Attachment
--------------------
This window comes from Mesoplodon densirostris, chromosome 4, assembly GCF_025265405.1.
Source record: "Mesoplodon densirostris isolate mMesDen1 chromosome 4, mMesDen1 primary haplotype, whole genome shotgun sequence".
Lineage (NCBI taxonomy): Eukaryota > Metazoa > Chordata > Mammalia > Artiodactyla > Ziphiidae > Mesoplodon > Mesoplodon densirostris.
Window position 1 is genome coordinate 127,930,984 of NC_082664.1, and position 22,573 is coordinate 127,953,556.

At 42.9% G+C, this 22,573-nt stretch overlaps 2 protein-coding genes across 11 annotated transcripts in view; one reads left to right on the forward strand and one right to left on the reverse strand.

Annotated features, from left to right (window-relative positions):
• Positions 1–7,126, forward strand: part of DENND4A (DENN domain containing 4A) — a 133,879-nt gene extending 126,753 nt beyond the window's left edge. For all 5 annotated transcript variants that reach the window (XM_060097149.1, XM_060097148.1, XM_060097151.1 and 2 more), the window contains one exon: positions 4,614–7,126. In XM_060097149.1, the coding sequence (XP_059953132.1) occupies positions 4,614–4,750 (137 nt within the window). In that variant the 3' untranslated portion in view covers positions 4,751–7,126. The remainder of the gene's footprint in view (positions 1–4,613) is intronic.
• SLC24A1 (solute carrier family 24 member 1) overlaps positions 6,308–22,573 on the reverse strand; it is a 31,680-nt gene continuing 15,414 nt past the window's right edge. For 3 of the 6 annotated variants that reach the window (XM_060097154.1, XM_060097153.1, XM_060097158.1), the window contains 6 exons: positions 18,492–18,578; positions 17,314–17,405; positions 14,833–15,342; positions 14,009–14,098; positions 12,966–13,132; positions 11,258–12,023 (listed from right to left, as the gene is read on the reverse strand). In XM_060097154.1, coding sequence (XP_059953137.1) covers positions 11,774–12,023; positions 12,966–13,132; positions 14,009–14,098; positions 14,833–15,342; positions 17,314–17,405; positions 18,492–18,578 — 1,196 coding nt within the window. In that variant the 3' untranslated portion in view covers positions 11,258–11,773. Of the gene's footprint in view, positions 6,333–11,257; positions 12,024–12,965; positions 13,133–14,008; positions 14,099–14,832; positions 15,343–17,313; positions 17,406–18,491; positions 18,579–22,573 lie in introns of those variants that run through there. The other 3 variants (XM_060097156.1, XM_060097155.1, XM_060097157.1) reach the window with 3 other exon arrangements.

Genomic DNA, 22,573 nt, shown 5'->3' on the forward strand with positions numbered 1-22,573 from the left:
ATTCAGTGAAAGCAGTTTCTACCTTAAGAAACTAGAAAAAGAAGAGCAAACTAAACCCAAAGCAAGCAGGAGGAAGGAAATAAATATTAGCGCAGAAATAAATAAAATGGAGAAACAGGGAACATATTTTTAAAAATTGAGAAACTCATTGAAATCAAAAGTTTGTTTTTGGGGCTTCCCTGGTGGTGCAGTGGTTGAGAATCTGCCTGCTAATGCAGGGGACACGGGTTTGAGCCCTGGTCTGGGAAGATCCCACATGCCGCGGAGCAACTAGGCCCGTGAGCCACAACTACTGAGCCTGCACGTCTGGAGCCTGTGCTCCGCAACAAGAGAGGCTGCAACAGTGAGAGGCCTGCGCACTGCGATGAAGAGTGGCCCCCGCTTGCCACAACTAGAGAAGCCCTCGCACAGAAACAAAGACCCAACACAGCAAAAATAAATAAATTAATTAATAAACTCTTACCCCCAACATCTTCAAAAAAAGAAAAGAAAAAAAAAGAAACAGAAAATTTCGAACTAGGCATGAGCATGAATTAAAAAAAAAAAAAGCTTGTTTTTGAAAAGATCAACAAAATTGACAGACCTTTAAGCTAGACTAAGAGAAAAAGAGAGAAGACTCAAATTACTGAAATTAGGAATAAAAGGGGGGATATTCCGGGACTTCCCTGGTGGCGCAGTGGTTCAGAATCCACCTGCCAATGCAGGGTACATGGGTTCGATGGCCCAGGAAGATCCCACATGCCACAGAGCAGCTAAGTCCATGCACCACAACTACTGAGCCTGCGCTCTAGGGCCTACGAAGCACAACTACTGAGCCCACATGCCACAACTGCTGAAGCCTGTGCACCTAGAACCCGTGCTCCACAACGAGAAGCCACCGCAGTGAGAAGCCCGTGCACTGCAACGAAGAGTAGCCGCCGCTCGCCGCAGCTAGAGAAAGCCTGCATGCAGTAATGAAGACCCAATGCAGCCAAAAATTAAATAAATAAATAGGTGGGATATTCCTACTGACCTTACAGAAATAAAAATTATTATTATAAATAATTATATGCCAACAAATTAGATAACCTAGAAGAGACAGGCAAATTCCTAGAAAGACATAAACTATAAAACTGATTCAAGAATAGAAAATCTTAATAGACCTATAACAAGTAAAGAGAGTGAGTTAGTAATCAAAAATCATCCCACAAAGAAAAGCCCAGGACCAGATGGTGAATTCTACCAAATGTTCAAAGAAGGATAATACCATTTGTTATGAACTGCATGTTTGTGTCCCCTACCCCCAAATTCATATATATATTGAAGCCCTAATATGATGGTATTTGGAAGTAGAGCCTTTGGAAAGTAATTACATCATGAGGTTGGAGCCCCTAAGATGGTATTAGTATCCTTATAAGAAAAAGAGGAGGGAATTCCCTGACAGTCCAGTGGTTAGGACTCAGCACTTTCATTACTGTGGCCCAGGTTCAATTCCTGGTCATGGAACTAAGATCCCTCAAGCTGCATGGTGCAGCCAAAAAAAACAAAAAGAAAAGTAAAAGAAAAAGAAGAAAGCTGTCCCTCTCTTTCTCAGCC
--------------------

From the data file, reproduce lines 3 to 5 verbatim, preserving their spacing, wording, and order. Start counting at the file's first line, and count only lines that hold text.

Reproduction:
Lineage (NCBI taxonomy): Eukaryota > Metazoa > Chordata > Mammalia > Artiodactyla > Ziphiidae > Mesoplodon > Mesoplodon densirostris.
Window position 1 is genome coordinate 127,930,984 of NC_082664.1, and position 22,573 is coordinate 127,953,556.

At 42.9% G+C, this 22,573-nt stretch overlaps 2 protein-coding genes across 11 annotated transcripts in view; one reads left to right on the forward strand and one right to left on the reverse strand.